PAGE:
In the last video post, The Kerfing Plane Part One, you’ll see it began with this statement:
“Make a full size template and rough out some 4/4 hardwood for the plane body”
I’m pretty sure that my book also says to use 4/4 hardwood.
So, what if you have a nice piece of 5/4 sitting on the wood rack for the past few years?
Use it !
Should you start by flattening one face and then scribe the thickness down to 4/4?
Make it S6S ( square on six sides ) then cut the rabbet for the saw plate. (the specs are in my book )
Drill the saw nut holes and start shaping.
This is true for all of my projects and I try to get this point across to all of my readers and viewers.
If you have other wood species or other thickness’ of stock then use them.
I rarely measure exact board thickness.
I’ll take it off the wood rack, have a quick glance at the rough thickness, and then dimension it square to itself.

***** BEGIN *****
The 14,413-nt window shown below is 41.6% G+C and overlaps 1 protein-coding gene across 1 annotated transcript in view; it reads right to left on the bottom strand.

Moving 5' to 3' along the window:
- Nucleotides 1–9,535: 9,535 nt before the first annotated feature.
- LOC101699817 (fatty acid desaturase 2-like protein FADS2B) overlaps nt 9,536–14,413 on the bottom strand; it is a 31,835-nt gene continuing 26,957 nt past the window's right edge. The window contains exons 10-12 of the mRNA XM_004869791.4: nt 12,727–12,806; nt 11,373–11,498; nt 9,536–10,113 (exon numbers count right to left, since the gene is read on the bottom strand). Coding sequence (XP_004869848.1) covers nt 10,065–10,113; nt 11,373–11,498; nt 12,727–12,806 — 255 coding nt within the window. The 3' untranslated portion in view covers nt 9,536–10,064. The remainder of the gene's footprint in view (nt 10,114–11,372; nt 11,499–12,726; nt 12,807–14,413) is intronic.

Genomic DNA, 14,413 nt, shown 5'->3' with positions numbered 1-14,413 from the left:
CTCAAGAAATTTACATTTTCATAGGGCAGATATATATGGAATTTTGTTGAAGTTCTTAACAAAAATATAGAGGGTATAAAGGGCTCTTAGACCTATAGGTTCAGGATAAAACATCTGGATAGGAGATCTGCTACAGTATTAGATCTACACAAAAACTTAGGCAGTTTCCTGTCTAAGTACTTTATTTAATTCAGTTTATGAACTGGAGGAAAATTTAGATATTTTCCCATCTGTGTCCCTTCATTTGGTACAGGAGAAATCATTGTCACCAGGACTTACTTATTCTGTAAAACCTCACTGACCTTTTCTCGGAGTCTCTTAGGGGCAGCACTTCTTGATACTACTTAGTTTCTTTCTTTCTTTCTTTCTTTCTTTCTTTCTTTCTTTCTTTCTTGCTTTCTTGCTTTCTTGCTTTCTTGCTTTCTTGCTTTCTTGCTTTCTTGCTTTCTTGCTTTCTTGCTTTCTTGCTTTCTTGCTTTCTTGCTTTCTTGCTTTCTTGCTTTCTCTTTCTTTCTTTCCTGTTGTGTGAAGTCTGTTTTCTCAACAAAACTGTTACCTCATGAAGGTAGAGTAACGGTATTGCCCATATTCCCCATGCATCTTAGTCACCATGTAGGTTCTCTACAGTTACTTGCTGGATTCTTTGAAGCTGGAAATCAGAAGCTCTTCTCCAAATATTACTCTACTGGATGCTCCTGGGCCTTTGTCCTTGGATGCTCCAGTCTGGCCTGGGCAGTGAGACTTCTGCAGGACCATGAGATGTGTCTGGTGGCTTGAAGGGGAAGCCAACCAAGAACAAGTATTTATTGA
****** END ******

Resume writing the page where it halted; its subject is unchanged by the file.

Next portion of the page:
If it starts out as 4/4, it may very end up at 15/16-in. or even 3/4 if it’s a difficult piece to flatten.
Whatever it ends up at, is usually OK by me.
There are certain times when a design calls for a specific thickness and in those cases yes,
[inlinetweet prefix=”” tweeter=”” suffix=””]Put the ruler to the plank[/inlinetweet]. ( Tweet that )
But otherwise, this is a hand tool project, use what you have and don’t worry too much about thickness’.
Shape the piece so it feels good in your hands- that’s the point!
Could you use thinner stock if you have smaller hands?
One of my earlier prototypes was a 3/4-in. walnut and oak plane.
It worked really well.
It felt a tad thin for my hands but it still does the job.
Here’s a trick-
pick up your favorite, and most comfortable saw and hold it in your hand.
Measure the thickness of the tote and make your kerfing plane match-
you could go a step further and shape the tote to match as well.
My kerfing planes look a lot like one of my favorite backsaws~; )
Can guess what that is ?